Iran to flex muscle in aerial drill

October 16, 2008

Iran's Air Force is set to test the country's state-of-the-art military equipment and flight tactics in a large-scale aerial maneuver.

Iran's show of armed muscle is aimed at demonstrating the country's military offensive capabilities in the wake of escalating war threats against the Islamic Republic.
The upcoming military exercise is scheduled to be launched in Iran's northwestern city of Tabriz on Thursday and will resume in different Iranian cities including Tehran, Isfahan, Hamedan, and Dezfoul.
Iranian Armed Force has been holding military exercises on a regular basis after Israel conducted an air maneuver over the Eastern Mediterranean and Greece in early June, which according to Pentagon officials, appeared to be a rehearsal for a potential bombing attack on Iran's nuclear facilities.
Over 100 Israeli F-16s and F-15s took part in the exercise, which spanned some 900 miles, roughly the distance between their airfields and a nuclear enrichment facility in the central Iranian city of Natanz.
Iran responded in early July by holding an extensive military drill, during which the armed forces test-fired upgraded Iranian-made Shahab-3 missile equipped with a one-ton conventional warhead and capable of hitting targets within a 2,000-kilometer range.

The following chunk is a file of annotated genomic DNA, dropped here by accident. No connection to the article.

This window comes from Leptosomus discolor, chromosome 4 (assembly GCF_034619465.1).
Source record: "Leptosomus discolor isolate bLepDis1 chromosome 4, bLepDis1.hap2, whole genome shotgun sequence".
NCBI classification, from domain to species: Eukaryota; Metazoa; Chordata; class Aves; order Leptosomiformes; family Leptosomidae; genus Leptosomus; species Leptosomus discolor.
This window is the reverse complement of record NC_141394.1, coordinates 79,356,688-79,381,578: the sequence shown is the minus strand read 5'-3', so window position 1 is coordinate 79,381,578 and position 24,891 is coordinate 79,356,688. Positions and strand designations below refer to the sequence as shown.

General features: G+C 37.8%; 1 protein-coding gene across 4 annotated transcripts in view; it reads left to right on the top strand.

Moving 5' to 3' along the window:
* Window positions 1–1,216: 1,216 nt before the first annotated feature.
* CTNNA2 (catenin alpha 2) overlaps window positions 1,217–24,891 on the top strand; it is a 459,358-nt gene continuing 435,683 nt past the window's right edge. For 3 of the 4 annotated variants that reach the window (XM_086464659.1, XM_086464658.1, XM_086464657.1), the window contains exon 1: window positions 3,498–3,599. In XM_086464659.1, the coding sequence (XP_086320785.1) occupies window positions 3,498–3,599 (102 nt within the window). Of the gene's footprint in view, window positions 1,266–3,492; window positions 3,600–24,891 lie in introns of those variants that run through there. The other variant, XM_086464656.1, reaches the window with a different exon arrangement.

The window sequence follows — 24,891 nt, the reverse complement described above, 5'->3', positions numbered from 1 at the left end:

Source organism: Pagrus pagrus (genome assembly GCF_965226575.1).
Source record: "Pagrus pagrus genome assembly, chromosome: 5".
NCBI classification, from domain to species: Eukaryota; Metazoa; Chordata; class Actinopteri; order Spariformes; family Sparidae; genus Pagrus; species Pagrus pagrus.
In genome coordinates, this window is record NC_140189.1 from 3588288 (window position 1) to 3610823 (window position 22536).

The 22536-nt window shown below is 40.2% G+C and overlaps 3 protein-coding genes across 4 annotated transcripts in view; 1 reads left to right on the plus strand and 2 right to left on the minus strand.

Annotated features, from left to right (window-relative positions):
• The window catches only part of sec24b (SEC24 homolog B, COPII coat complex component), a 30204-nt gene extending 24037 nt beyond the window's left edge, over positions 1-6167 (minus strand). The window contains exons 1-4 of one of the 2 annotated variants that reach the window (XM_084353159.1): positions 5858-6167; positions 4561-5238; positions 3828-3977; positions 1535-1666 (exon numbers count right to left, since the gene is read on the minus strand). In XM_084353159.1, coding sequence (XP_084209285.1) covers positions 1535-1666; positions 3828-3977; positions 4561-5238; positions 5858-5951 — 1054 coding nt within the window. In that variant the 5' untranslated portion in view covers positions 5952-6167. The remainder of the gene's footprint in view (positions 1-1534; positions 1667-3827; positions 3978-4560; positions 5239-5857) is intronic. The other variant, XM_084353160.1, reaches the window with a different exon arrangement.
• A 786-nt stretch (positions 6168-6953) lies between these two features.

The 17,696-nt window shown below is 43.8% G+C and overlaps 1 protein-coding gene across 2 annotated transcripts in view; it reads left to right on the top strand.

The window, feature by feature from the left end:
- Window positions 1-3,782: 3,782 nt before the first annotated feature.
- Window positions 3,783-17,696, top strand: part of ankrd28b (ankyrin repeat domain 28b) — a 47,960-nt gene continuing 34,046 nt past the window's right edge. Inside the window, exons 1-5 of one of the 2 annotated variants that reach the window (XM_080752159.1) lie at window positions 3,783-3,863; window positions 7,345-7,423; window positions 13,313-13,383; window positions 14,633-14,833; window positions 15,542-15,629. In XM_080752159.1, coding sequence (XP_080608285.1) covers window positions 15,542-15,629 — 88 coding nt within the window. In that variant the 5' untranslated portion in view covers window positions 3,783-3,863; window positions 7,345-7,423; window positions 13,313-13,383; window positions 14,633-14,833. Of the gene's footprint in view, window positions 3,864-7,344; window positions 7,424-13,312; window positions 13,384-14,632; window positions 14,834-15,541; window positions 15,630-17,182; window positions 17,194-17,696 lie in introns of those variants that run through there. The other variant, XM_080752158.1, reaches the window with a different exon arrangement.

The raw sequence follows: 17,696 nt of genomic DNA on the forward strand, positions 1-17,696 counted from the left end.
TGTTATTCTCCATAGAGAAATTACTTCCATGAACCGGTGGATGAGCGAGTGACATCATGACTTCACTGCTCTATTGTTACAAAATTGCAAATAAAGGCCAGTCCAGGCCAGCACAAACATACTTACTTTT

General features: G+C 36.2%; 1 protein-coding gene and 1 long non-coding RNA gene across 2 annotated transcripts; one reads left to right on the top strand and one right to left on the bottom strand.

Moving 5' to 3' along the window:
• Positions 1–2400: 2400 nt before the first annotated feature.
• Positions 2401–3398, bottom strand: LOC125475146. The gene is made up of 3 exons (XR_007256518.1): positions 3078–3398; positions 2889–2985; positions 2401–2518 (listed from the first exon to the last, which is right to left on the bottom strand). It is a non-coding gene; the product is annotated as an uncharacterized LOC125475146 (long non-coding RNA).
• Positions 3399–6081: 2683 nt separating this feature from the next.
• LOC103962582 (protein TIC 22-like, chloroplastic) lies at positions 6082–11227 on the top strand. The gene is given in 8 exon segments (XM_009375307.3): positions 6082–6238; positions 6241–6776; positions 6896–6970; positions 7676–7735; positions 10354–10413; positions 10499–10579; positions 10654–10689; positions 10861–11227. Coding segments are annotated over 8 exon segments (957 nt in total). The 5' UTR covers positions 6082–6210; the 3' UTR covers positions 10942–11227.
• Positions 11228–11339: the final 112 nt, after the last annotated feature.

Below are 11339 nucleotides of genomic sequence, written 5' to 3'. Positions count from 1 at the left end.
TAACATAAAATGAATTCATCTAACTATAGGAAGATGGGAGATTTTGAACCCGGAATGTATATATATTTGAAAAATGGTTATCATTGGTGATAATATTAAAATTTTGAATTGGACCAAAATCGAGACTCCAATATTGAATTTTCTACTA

Earlier in September, scores of Iran's fighter jets, surveillance planes, interceptor aircraft, and radar drones took part in a joint three-day military exercise.
The maneuvers also involved testing a surveillance network equipped with state-of-the-art systems for identifying enemy aircraft.
After the drill the IRGC Air Force Commander, Brigadier General Hossein Salami warned that Iran's air space would be 'hazardous' and 'high-risk' for aggressor aircraft.
The forthcoming Iranian military drill, starting Thursday, will involve Iran's F-4 Phantoms, F-5 Freedom Fighter/Tigers, F-7 fighter jets, F-14 Tomcats, Saeqeh (Thunderbolt) fighter jets and Boeing KC-707 aerial refueling tanker aircraft, Fars News Agency reported.
In further preparation for a possible Israeli attack, Iran's Air Force chief, Brigadier General Ahmad Miqani, announced in mid-August that the country has revamped its fighter jet fleet to fly distances of 3,000 kilometers without refueling.
The upgrade would allow Iranian aircraft to fly to Israel and back without needing to refuel.
Tel Aviv has threatened to launch air strikes against Iranian nuclear installations under the pretext that Tehran, a signatory to the nuclear Non-Proliferation Treaty (NPT), has plans to develop nuclear weaponry.
This is while, in its latest report on Iran, the International Atomic Energy Agency (IAEA) announced that it could not find any 'components of a nuclear weapon' or 'related nuclear physics studies' in the country.
(Source: Press TV)